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Eventually, whaling fell into decline, and in the early 1900s, Lahaina became a sugar mill town. Before trucks, barons used trains to transport cane to the mills. A “Sugar Cane Train” still runs, but it’s simply a tourist ride now – appropriate, given that tourism is now the island’s main industry.

Where to stay and eat on Maui
Maui has no shortage of lodging ranging from affordable motels to elaborate resorts. For part of my stay, I alighted on the Napili Kai Beach Resort, one of the most impressive places I’ve ever stayed. It’s astonishing that it celebrated its 50-year anniversary in 2011.

Our room in the Puna 2 building had incredible views and was newly remodeled, with kitchen fixtures nicer than the ones in my house. But don’t spend too much time cooking: The Sea House Restaurant, right on the beach, served a killer happy hour and some of the best meals I ate on the entire trip. And though the reef-rich bay in front of the buildings offers delightful snorkeling, don’t miss some of the programs, especially the talk on Hawaiian fishing traditions.

Perhaps most impressive, though, are the grounds, a veritable botanical garden of native plants. Take a self-guided tour or go when a tour is scheduled. Napili Kai also furthers Hawaiian culture through its nonprofit Napili Kai Foundation, teaching youngsters ages 6 to 18 the dances, language, history, arts and crafts of Polynesia.

I also stayed at Ka’anapali Beach Hotel, an older, less-polished but charming property nestled among a stretch of other resorts on wide-open yet busy Ka’anapali Beach. It’s billed as “Hawaii’s most Hawaiian hotel.” Pause to peruse the handicrafts exhibits in the lobby, inspect the photos of kings and their wives, take a lei-making or hula class, or talk with any of the staff, who are eager to share stories of their Hawaiian background and culture.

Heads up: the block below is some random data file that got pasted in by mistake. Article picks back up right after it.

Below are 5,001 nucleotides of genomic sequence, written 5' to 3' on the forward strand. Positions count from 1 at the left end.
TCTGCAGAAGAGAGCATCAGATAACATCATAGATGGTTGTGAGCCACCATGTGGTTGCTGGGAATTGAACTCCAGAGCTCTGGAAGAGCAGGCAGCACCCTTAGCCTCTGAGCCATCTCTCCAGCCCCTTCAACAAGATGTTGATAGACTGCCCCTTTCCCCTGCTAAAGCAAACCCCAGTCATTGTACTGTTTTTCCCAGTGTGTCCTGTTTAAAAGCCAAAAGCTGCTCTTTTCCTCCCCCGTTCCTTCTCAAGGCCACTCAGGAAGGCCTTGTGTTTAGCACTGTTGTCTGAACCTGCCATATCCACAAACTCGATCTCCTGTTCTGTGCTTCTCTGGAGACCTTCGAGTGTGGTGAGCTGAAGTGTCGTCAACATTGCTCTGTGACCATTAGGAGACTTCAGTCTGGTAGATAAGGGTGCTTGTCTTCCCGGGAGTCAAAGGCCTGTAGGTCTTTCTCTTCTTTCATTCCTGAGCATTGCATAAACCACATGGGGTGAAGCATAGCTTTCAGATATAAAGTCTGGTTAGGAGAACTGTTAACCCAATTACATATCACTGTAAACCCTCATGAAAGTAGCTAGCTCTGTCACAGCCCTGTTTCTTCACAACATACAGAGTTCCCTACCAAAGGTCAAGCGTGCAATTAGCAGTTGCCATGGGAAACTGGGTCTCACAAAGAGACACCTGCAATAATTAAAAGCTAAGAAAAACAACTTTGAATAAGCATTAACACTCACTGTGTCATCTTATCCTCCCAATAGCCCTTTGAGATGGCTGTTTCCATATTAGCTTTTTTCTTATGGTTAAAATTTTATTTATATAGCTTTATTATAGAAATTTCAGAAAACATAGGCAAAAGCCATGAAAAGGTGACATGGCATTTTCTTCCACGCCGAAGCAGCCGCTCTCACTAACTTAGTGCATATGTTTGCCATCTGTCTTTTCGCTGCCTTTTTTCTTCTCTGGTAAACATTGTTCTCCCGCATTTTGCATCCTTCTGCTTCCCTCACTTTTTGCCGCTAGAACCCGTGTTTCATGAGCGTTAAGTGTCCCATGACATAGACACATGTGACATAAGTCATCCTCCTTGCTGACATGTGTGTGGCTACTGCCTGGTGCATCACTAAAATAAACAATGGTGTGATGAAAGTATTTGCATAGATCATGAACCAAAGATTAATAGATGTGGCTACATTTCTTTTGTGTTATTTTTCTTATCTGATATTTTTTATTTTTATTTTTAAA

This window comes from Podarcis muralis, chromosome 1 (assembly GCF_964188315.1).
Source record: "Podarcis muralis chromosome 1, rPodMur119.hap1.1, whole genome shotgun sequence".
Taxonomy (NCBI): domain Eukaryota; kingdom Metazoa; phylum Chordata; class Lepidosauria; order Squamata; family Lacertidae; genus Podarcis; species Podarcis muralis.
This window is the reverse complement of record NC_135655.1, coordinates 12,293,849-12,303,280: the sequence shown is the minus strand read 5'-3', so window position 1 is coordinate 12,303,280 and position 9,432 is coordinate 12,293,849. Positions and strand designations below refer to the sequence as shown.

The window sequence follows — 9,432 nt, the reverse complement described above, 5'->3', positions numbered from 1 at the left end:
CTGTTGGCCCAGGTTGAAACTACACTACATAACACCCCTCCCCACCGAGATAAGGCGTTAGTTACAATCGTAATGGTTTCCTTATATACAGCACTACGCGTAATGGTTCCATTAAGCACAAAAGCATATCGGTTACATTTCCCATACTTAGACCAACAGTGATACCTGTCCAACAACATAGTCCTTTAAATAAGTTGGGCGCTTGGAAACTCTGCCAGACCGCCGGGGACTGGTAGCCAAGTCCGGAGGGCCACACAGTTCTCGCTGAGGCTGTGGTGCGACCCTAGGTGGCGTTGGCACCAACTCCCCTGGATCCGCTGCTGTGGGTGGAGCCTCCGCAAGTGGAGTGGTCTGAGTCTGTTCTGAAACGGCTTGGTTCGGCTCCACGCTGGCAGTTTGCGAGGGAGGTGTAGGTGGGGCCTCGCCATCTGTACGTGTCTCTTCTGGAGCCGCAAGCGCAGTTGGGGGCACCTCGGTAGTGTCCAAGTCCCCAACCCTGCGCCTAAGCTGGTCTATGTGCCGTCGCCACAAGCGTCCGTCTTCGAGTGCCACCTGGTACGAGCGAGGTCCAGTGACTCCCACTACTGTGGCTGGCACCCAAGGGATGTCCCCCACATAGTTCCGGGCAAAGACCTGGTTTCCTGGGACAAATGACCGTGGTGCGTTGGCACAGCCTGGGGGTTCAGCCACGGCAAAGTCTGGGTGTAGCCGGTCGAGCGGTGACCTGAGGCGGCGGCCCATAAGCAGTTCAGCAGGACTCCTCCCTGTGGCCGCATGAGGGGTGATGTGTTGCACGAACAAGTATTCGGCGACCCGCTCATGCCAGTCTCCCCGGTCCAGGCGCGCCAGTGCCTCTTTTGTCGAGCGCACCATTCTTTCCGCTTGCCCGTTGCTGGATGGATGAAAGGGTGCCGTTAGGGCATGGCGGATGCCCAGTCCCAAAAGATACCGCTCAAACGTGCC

Grab a traditional Hawaiian dinner at the open-air restaurant with a view of the stage for the keiki (children’s) hula show from 6 to 9 p.m. on Fridays. It features some of the best dancers-in-training on the island. Kumu (teacher) Keoni Manuel charges no fees and teaches the Hawaiian language, discipline, respect for elders, and dance. Many former students now work at professional luaus.

As for luaus, the consensus is that the Old Lahaina Luau is the best. You cannot beat the seaside setting, quality of performers, elaborate Hawaiian buffet or bottomless mai tais. Even if you’ve been to other luaus before, don’t miss this one: It does an artful, authentic job of telling the story of the islands from ancient times to today.

Remember – all of this just scratches the surface. The islands and their native people and culture are complex, intriguing and worth getting to know.

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GUIDEBOOK

Lodging
Hotel Molokai:
1300 Kamehameha V Hwy., Kaunakakai, Molokai, 808-553-5347, hotelmolokai.com

Ka’anapali Beach Hotel:
2525 Ka’anapali Parkway, Lahaina, Maui, 808-661-0011, kbhmaui.com

Napili Kai Beach Resort:
5900 L. Honoapiilani Rd., Lahaina, Maui, 808-669-6271, napilikai.com

Food & Drink
Mala Ocean Tavern:
1307 Front St., Lahaina, Maui, 808-667-9394, malaoceantavern.com

Ono Gelato Company:
three Maui locations, onogelatocompany.com

Sea House Restaurant at Napili Kai Beach Resort:
5900 L. Honoapiilani Road, Lahaina, Maui, 808-669-6271, napilikai.com

Star Noodle:
286 Kupuohi St., Lahaina, Maui, 808-667-5400, starnoodle.com

Information
Molokai Visitors Bureau:
Kaunakakai, 808-553-3876, molokai-hawaii.com

Maui Visitors and Convention Bureau:
1727 Wili Pa Loop, Wailuku, 800-525-6284, gohawaii.com/maui